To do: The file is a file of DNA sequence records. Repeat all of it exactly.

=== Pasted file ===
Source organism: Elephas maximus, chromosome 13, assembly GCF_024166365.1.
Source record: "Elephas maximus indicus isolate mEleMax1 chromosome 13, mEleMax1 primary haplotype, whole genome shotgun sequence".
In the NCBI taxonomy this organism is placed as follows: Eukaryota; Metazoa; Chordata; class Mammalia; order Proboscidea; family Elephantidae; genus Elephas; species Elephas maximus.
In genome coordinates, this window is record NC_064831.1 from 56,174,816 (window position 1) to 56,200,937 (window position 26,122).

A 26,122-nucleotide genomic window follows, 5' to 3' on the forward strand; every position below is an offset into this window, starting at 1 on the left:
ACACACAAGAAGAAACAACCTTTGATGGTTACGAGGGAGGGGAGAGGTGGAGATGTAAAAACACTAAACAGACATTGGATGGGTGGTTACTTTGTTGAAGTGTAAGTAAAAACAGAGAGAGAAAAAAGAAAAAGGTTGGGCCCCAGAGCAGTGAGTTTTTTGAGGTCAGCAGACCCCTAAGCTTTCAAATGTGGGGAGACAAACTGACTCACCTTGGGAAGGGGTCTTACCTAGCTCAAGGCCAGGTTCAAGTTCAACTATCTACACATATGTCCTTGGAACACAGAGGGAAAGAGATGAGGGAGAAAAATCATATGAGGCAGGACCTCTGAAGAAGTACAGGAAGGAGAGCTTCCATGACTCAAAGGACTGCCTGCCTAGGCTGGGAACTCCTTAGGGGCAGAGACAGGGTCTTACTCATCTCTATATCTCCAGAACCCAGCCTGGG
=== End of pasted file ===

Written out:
Source organism: Elephas maximus, chromosome 13, assembly GCF_024166365.1.
Source record: "Elephas maximus indicus isolate mEleMax1 chromosome 13, mEleMax1 primary haplotype, whole genome shotgun sequence".
In the NCBI taxonomy this organism is placed as follows: Eukaryota; Metazoa; Chordata; class Mammalia; order Proboscidea; family Elephantidae; genus Elephas; species Elephas maximus.
In genome coordinates, this window is record NC_064831.1 from 56,174,816 (window position 1) to 56,200,937 (window position 26,122).

A 26,122-nucleotide genomic window follows, 5' to 3' on the forward strand; every position below is an offset into this window, starting at 1 on the left:
ACACACAAGAAGAAACAACCTTTGATGGTTACGAGGGAGGGGAGAGGTGGAGATGTAAAAACACTAAACAGACATTGGATGGGTGGTTACTTTGTTGAAGTGTAAGTAAAAACAGAGAGAGAAAAAAGAAAAAGGTTGGGCCCCAGAGCAGTGAGTTTTTTGAGGTCAGCAGACCCCTAAGCTTTCAAATGTGGGGAGACAAACTGACTCACCTTGGGAAGGGGTCTTACCTAGCTCAAGGCCAGGTTCAAGTTCAACTATCTACACATATGTCCTTGGAACACAGAGGGAAAGAGATGAGGGAGAAAAATCATATGAGGCAGGACCTCTGAAGAAGTACAGGAAGGAGAGCTTCCATGACTCAAAGGACTGCCTGCCTAGGCTGGGAACTCCTTAGGGGCAGAGACAGGGTCTTACTCATCTCTATATCTCCAGAACCCAGCCTGGG